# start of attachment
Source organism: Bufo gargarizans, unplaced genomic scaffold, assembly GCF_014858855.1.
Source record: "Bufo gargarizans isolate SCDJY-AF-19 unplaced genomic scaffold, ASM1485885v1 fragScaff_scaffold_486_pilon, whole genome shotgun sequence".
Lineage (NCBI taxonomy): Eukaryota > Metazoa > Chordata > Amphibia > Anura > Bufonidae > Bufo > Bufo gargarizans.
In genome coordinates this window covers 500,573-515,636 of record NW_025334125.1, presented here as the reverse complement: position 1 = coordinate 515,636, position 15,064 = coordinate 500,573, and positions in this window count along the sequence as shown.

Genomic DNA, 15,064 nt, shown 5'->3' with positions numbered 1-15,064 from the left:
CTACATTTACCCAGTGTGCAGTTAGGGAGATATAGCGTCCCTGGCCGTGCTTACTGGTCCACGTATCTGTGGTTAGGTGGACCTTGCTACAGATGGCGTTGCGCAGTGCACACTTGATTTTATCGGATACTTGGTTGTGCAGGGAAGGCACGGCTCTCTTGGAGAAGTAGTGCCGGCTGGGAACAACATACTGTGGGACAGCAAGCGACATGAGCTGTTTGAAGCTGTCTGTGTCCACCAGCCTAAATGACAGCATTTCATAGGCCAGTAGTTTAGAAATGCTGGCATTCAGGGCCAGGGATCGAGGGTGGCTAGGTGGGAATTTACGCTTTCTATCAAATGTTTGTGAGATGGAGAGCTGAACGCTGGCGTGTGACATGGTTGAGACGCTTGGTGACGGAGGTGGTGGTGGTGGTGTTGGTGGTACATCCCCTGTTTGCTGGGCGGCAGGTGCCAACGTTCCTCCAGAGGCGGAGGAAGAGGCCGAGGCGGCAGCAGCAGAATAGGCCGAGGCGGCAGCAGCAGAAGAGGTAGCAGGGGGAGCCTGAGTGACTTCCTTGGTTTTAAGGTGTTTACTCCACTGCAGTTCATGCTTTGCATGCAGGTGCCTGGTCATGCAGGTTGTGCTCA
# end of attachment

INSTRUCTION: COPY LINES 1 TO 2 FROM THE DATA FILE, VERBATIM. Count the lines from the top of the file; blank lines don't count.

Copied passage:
Source organism: Bufo gargarizans, unplaced genomic scaffold, assembly GCF_014858855.1.
Source record: "Bufo gargarizans isolate SCDJY-AF-19 unplaced genomic scaffold, ASM1485885v1 fragScaff_scaffold_486_pilon, whole genome shotgun sequence".